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Technical Paper

Truck Tire Force and Moment in Cornering - Braking - Driving on Ice, Snow, and Dry Surfaces

Accurate, real-world determination of tire force and moment properties is essential for computer modeling of vehicle handling. Characterizing these properties on surfaces ranging from dry pavement to snow to ice presents significant challenges. This paper reviews recent progress and results in this area for light truck tires using a test vehicle custom-designed for this purpose. It provides examples for free-rolling cornering, straight-line acceleration / braking and acceleration / braking in turns. The discussion then turns to the question of adapting the technology used to characterizing of tires for Class 8 vehicles.
Technical Paper

Force and Moment Properties of a Small Sample of Tire Specifications: Drive, Steer, and Trailer with Evolution from New to Naturally Worn-Out to Retreaded Considered

The free-rolling cornering, straight-line braking, and pull force properties of a small sample of tire specifications is examined. This is done to examine potential differences between the specifications and the statistics of force and moment measurements. Two steer axle specifications, two drive axle specifications, and a trailer specification are considered, In addition, the evolution of properties for one drive axle specification is followed from new to naturally worn-out to retreaded. The summarized data is available from SAE Cooperative Research on electronic media.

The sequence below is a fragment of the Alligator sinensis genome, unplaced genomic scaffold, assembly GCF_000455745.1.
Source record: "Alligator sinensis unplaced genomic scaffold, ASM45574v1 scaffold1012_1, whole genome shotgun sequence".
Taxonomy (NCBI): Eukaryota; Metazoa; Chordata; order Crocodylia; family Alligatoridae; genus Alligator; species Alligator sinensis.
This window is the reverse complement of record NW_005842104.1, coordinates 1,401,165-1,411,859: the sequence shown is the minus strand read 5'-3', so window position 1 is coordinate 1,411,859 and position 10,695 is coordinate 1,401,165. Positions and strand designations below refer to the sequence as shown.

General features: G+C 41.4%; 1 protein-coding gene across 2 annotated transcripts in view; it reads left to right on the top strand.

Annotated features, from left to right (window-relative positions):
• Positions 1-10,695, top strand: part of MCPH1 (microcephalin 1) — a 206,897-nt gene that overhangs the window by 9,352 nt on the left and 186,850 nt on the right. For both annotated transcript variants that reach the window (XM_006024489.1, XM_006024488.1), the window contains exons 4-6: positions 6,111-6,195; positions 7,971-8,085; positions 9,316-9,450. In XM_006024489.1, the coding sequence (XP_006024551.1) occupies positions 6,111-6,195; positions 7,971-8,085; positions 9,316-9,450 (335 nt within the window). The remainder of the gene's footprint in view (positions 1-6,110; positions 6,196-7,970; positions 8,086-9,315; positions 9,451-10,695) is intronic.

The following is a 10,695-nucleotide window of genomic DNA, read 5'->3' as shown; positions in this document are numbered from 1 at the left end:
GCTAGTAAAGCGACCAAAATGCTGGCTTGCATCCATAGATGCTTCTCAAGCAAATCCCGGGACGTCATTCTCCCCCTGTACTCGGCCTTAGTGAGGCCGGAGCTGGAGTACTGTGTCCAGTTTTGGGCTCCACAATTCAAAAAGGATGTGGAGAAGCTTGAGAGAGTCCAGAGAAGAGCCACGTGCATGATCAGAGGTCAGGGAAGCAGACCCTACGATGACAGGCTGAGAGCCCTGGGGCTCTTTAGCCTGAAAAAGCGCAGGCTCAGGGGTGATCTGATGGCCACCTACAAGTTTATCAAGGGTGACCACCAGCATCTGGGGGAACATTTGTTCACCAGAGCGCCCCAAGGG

Technical Paper

Example Utilization of Truck Tire Characteristics Data in Vehicle Dynamics Simulations

The ability to accurately simulate vehicle dynamics behavior with a mathematical model is limited by the quality of the tire model. In fact, the tire is often the single most important component in determining correlation between a mathematical vehicle model and measured experimental results. Tire data for heavy trucks are more difficult and expensive to acquire than passenger car and light truck data, and, consequently, there has been little published experience testing or modeling these tires. This paper shows how the analysts can integrate heterogenous tire modeling methods into one coherent tire model suitable for the simulation of an over-the-road 18-wheel tractor-trailer configuration. The methods used in this paper are: Tire F&M modeling that represents the effect of tread wear, water depth, and speed, as well as combined longitudinal and lateral slip conditions.
Technical Paper

Effectiveness of the Slip Circle, “COMBINATOR”, Model for Combined Tire Cornering and Braking Forces When Applied to a Range of Tires